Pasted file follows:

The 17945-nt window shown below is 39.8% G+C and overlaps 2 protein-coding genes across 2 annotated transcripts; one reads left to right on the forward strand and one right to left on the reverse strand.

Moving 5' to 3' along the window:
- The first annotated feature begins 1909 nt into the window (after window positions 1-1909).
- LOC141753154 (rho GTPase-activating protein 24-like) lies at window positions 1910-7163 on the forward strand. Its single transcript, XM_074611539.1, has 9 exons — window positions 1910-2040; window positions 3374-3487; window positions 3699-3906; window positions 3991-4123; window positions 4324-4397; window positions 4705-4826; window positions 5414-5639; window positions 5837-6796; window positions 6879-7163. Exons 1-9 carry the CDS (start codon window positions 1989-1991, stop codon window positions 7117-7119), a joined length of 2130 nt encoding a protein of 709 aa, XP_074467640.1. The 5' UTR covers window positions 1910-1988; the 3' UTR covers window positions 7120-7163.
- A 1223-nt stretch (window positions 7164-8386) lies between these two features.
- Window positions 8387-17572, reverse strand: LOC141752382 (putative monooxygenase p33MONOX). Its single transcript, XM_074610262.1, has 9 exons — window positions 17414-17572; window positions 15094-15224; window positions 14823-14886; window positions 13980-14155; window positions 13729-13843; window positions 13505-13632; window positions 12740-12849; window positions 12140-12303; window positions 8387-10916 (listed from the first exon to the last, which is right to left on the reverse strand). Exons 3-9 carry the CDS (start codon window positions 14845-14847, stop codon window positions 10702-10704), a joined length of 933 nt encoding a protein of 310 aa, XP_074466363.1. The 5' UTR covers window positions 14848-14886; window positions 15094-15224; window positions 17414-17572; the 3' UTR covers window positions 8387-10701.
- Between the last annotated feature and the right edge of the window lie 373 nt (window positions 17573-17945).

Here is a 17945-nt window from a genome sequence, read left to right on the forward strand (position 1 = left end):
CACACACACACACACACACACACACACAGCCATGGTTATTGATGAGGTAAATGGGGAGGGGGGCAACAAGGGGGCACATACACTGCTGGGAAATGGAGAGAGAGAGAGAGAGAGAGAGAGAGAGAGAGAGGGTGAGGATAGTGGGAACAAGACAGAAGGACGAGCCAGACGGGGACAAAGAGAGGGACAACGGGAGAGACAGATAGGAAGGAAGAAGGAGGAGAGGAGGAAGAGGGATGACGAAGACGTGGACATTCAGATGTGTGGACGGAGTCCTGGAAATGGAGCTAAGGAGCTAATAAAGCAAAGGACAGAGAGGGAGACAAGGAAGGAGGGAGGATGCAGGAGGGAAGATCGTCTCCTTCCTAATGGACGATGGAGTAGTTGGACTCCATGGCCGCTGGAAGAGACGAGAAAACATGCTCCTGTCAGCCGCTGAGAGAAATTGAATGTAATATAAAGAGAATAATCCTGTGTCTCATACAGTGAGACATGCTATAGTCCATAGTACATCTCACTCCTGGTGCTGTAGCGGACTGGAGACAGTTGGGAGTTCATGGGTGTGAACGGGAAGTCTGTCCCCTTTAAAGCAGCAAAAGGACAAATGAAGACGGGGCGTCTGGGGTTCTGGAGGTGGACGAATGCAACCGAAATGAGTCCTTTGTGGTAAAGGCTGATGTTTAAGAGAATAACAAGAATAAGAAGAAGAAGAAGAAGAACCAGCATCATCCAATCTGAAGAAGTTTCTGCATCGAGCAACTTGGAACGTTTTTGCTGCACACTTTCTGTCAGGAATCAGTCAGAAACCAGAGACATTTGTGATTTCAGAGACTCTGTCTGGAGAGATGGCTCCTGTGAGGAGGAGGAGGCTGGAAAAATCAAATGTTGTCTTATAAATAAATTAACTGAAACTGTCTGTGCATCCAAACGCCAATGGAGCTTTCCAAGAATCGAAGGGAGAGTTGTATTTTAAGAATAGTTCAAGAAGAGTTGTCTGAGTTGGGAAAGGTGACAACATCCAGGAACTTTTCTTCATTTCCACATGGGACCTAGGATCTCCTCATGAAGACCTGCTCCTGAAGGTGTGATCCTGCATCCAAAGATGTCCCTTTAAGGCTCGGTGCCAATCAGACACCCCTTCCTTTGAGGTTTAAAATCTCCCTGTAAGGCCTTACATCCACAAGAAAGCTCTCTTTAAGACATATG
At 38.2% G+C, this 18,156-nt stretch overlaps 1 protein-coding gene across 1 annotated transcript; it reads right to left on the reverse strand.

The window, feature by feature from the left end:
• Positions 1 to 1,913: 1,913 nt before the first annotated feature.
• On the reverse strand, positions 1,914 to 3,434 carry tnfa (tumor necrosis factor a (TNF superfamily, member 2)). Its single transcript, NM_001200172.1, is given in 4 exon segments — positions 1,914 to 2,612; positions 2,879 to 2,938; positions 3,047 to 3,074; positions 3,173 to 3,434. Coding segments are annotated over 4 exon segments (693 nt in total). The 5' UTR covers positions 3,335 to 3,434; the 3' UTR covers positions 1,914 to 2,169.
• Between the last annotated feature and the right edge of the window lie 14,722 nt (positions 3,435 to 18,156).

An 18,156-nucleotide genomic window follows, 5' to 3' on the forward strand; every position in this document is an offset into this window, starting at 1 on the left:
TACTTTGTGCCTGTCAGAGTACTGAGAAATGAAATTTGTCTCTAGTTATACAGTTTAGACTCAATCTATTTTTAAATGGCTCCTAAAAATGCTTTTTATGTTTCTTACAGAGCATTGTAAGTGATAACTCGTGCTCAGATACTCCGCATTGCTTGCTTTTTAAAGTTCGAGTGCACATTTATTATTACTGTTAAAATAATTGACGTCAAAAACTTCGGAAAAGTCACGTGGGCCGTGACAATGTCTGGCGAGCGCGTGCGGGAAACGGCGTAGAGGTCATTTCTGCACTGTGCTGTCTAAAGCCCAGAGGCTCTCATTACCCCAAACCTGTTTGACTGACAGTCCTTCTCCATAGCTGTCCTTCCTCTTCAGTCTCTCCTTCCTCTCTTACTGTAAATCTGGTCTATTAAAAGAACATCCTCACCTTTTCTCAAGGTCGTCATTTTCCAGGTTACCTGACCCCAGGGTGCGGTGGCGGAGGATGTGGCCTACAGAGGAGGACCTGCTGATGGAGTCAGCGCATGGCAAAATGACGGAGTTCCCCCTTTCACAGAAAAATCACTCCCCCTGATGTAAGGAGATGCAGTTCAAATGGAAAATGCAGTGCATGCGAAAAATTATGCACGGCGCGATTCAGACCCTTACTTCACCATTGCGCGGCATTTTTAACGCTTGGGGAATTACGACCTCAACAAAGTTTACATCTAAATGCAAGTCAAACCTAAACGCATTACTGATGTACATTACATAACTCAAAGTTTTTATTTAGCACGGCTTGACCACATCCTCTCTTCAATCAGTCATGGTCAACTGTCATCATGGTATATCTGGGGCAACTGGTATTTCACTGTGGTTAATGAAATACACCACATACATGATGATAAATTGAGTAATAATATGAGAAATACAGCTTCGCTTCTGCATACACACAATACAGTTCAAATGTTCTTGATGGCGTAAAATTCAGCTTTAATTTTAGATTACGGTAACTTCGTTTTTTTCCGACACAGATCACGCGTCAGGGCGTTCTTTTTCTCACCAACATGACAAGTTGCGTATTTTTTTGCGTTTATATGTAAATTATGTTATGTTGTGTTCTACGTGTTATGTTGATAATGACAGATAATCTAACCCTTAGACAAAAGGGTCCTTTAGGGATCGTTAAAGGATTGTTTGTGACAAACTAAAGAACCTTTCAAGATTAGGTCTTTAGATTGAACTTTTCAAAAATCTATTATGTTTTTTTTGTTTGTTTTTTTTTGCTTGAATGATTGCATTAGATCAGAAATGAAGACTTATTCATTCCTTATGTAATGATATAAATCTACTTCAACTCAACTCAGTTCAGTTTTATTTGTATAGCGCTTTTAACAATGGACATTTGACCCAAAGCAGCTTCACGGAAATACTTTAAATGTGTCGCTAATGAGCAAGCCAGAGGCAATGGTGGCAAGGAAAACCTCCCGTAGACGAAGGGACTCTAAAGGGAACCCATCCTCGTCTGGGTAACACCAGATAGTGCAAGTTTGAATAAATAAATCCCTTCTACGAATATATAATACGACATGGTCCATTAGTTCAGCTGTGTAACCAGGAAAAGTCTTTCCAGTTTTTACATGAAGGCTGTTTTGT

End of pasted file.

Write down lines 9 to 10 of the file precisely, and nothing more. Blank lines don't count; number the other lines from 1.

CACACACACACACACACACACACACACAGCCATGGTTATTGATGAGGTAAATGGGGAGGGGGGCAACAAGGGGGCACATACACTGCTGGGAAATGGAGAGAGAGAGAGAGAGAGAGAGAGAGAGAGAGAGGGTGAGGATAGTGGGAACAAGACAGAAGGACGAGCCAGACGGGGACAAAGAGAGGGACAACGGGAGAGACAGATAGGAAGGAAGAAGGAGGAGAGGAGGAAGAGGGATGACGAAGACGTGGACATTCAGATGTGTGGACGGAGTCCTGGAAATGGAGCTAAGGAGCTAATAAAGCAAAGGACAGAGAGGGAGACAAGGAAGGAGGGAGGATGCAGGAGGGAAGATCGTCTCCTTCCTAATGGACGATGGAGTAGTTGGACTCCATGGCCGCTGGAAGAGACGAGAAAACATGCTCCTGTCAGCCGCTGAGAGAAATTGAATGTAATATAAAGAGAATAATCCTGTGTCTCATACAGTGAGACATGCTATAGTCCATAGTACATCTCACTCCTGGTGCTGTAGCGGACTGGAGACAGTTGGGAGTTCATGGGTGTGAACGGGAAGTCTGTCCCCTTTAAAGCAGCAAAAGGACAAATGAAGACGGGGCGTCTGGGGTTCTGGAGGTGGACGAATGCAACCGAAATGAGTCCTTTGTGGTAAAGGCTGATGTTTAAGAGAATAACAAGAATAAGAAGAAGAAGAAGAAGAACCAGCATCATCCAATCTGAAGAAGTTTCTGCATCGAGCAACTTGGAACGTTTTTGCTGCACACTTTCTGTCAGGAATCAGTCAGAAACCAGAGACATTTGTGATTTCAGAGACTCTGTCTGGAGAGATGGCTCCTGTGAGGAGGAGGAGGCTGGAAAAATCAAATGTTGTCTTATAAATAAATTAACTGAAACTGTCTGTGCATCCAAACGCCAATGGAGCTTTCCAAGAATCGAAGGGAGAGTTGTATTTTAAGAATAGTTCAAGAAGAGTTGTCTGAGTTGGGAAAGGTGACAACATCCAGGAACTTTTCTTCATTTCCACATGGGACCTAGGATCTCCTCATGAAGACCTGCTCCTGAAGGTGTGATCCTGCATCCAAAGATGTCCCTTTAAGGCTCGGTGCCAATCAGACACCCCTTCCTTTGAGGTTTAAAATCTCCCTGTAAGGCCTTACATCCACAAGAAAGCTCTCTTTAAGACATATG
At 38.2% G+C, this 18,156-nt stretch overlaps 1 protein-coding gene across 1 annotated transcript; it reads right to left on the reverse strand.